Wilma Rudolph

Wilma Glodean Rudolph (June 23, 1940 – November 12, 1994) was an American athlete, and in the 1960 Summer Olympics in Rome, Italy, she became the first American woman to win three gold medals in track and field during a single Olympic Games, despite running on a sprained ankle. [ [http://www.olympic.org/uk/utilities/multimedia/gallery/results_uk.asp?entid=764&LinkName=WILMA+RUDOLPH&MediaType=pic Rome, 1960, Games of the XVII Olympiad Photo Gallery of Wilma Rudolph] ] A track and field champion, she elevated women's track to a major presence in the United States.

The powerful sprinter emerged from the 1960 Rome Olympics as "The Tennessee Tornado," the fastest woman on earth. [Biracree, Tom. "Wilma Rudolph: Champion Athlete", Chelsea House Publishers, New York, (1988)] The Italians nicknamed her "La Gazzella Nera" (the Black Gazelle); to the French she was "La Perle Noire" (The Black Pearl). [Biracree, Tom. p. 82] [ [http://www.time.com/time/magazine/article/0,9171,826652,00.html Time Magazine, "The Fastest Female"] , Monday, September 19, 1960]

Biography

Early life

Wilma Rudolph was born on June 23,1940, in St. Bethlehem, a part of Clarksville, Tennessee. She was the 20th of 22 children of Ed and Blanche Rudolph. At the age of 5, it was discovered that she had polio. In 1947, her mother took her to Nashville's Meharry Medical College, a hospital for blacks 50 miles from their home, twice a week. Because of the expense and difficulty of obtaining professional medical care, Wilma's mother usually treated her ailing child at home. Rudolph remembered that during her youth, "My mother used to have all these home remedies she would make herself, and I lived on them". Many nights her mother, tired after a long day's work, would sit on Wilma's bed and massage her daughter's leg well into the evening hours. Blanche Rudolph kept telling her polio-stricken daughter she would one day walk without braces. [Biracree, Tom. p. 32]

Athletic highlights

In 1952, 12-year old Wilma Rudolph finally achieved her dream of shedding her handicap and becoming like other children. Wilma's older sister was on a basketball team, and Wilma vowed to follow in her footsteps. While in high school Wilma was on the basketball team, when she was spotted by Tennessee State track and field coach Edward S. Temple. Being discovered by Temple was a major break for a young athlete. The day he saw the tenth grader for the first time, he knew he had found a natural athlete. Wilma had already gained some track experience on Burt High School's track team two years before, mostly as a way to keep busy between basketball seasons. [Biracree, Tom. p. 47]

While attending Burt High School, Rudolph became a basketball star, setting state records for scoring and leading her team to the state championship. By the time she was 16, she earned a berth on the U.S. Olympic track and field team and came home from the 1956 Melbourne Games with an Olympic bronze medal in the 4 x 100-meter relay.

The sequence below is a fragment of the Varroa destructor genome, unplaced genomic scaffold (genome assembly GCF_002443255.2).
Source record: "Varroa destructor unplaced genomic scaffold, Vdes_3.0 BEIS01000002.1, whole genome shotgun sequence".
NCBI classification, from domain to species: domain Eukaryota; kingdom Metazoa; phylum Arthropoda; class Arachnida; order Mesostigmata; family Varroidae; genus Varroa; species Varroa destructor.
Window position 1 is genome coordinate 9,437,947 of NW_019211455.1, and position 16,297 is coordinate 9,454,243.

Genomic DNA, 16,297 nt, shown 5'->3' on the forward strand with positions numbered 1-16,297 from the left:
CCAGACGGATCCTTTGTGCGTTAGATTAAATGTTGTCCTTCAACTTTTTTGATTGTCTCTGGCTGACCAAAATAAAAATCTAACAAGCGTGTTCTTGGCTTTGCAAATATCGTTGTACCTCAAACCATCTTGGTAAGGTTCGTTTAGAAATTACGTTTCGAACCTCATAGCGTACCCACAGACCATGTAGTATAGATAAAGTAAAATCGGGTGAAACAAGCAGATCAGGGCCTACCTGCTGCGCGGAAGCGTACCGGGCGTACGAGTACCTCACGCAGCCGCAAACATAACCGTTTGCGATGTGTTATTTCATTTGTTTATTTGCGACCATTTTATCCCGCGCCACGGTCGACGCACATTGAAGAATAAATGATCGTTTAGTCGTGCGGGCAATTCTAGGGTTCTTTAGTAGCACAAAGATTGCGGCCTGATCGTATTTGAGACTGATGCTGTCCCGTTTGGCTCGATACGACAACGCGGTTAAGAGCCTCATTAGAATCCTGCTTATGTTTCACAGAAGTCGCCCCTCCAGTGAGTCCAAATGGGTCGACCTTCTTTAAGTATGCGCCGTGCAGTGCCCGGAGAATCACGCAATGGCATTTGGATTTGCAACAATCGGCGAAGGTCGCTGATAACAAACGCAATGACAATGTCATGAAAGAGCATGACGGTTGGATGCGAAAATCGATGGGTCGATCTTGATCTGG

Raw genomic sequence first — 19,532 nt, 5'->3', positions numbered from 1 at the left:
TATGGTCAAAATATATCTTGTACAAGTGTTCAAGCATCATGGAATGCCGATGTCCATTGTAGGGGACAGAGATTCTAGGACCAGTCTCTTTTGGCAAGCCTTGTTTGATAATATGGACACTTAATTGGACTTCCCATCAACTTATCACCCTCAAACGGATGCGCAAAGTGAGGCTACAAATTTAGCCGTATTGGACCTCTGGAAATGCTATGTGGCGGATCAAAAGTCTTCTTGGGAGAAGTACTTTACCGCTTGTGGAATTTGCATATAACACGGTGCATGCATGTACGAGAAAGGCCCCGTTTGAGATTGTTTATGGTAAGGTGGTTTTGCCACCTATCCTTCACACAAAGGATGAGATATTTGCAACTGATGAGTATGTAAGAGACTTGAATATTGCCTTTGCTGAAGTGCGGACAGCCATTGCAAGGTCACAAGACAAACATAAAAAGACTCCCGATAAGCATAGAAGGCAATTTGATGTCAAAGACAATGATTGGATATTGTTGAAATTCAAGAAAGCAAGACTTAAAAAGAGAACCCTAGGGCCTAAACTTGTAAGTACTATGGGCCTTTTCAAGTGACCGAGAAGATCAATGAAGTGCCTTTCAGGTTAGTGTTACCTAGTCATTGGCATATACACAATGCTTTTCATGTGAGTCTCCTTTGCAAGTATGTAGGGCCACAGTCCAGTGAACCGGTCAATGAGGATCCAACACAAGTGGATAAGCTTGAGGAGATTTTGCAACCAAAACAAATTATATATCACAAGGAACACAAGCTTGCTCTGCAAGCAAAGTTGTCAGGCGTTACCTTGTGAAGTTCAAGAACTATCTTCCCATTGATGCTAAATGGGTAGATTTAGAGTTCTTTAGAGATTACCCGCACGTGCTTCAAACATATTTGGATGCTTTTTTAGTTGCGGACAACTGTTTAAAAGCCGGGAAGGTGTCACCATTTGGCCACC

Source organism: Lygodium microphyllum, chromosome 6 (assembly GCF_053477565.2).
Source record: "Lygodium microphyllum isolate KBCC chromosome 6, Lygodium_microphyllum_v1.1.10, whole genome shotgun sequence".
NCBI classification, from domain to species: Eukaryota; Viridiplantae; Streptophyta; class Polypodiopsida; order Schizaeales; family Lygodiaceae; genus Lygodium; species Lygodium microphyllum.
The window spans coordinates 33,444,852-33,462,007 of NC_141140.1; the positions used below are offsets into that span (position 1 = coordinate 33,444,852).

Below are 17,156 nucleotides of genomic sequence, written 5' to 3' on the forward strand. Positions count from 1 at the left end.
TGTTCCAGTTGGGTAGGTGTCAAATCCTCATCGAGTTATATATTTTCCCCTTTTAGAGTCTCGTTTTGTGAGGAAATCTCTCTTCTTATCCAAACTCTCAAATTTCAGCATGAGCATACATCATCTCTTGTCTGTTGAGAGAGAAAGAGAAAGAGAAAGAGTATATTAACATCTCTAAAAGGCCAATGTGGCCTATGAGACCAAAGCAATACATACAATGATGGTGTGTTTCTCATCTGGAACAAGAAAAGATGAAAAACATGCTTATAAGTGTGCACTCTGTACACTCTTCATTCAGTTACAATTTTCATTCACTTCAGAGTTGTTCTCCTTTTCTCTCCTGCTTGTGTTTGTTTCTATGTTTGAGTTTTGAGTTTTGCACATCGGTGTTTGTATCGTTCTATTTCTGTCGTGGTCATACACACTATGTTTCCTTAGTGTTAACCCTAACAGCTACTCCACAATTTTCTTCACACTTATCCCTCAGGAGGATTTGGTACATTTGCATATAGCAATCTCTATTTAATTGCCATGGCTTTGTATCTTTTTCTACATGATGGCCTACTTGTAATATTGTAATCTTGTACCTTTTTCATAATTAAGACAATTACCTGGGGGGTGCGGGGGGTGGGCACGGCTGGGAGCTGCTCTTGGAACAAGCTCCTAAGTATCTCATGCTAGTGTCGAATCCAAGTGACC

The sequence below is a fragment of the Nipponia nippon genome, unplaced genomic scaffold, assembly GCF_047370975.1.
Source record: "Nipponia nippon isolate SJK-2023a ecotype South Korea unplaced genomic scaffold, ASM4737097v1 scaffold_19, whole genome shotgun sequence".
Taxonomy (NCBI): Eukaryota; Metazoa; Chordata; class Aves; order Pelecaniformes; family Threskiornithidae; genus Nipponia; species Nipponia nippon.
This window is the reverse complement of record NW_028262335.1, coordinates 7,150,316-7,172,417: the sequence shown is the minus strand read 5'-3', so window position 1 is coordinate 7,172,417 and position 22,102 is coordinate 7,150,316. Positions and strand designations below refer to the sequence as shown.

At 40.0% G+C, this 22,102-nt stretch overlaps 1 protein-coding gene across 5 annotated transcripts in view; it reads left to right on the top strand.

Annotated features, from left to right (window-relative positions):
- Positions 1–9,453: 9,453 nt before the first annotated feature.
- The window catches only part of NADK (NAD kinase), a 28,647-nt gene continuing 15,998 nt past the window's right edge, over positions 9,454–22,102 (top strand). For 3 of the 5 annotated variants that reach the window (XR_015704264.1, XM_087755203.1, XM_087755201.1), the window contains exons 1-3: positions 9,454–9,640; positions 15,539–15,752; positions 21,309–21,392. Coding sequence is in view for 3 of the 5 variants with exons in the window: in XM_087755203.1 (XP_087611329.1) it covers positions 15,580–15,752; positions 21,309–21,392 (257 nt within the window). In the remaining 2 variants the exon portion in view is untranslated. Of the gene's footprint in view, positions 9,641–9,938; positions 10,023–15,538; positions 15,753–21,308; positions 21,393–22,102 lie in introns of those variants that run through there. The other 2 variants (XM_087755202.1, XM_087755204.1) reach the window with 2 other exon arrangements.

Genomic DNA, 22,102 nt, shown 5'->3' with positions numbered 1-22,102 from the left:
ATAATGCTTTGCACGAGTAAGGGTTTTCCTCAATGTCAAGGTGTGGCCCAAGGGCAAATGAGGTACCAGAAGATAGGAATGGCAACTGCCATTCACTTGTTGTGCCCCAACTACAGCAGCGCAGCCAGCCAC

At the 1960 Summer Olympics in Rome she won three Olympic titles; the 100 m, 200 m and the 4 x 100 m relay. The temperature climbed toward 100 degrees, 80,000 spectators jammed the "Stadio Olimpico". Rudolph ran the 100-meter dash in an impressive 11 seconds flat. However the time was not credited as a world record because it was wind-aided. She also won the 200-meter dash in 23.2 seconds, a new Olympic record. After these twin triumphs, she was being hailed throughout the world as "the fastest woman in history." Finally, on September 11, 1960, she combined with Tennessee State teammates Martha Hudson, Lucinda Williams and Barbara Jones to win the 400-meter relay in 44.5 seconds, setting a world record. Rudolph had a special, personal reason to hope for victory--to pay tribute to Jesse Owens, the celebrated American athlete who had been her inspiration, also the star of the 1936 Summer Olympics, held in Berlin, Germany. [Biracree, Tom. p. 16]

Rudolph retired from track competition in 1962 after winning two races at a U.S.-Soviet meet.

Awards and honours

Rudolph was United Press Athlete of the Year 1960 and Associated Press Woman Athlete of the Year 1960. In 1961, the year her father died, Rudolph won the James E. Sullivan Award as the top amateur athlete in the United States, and visited President John F. Kennedy. [cite web | url=http://www.lkwdpl.org/wihohio/rudo-wil.htm | title=Wilma Rudolph biography | publisher=Women in History | accessdate=2007-06-11]

She was voted into the National Black Sports and Entertainment Hall of Fame in 1973 [ [http://www.harlemdiscover.com/halloffame/ National Black Sports and Entertainment Hall of Fame] ] and the National Track and Field Hall of Fame in 1974. [ [http://www.usatf.org/HallOfFame/TF/showBio.asp?HOFIDs=141 National Track and Field Hall of Fame] ]

She was inducted into the U.S. Olympic Hall of Fame in 1983, honored with the National Sports Award in 1993, and inducted into the National Women's Hall of Fame in 1994. [ [http://www.greatwomen.org/women.php?action=viewone&id=131 Women's Hall of Fame] ]

Career and family

In 1963, Rudolph was granted a full scholarship to Tennessee State University where she ultimately received her bachelor's degree in elementary education. After her athletic career, Rudolph worked as a teacher at Cobb Elementary School, coaching track at Burt High School, and as a sports commentator on national television.

Wilma married her high school sweetheart Robert Eldridge in 1963, and had four children: Yolanda (b. 1958), Djuanna (b. 1964), Robert Jr. (b. 1965) and Xurry (b. 1971). Wilma and Eldridge later divorced.

Enduring fame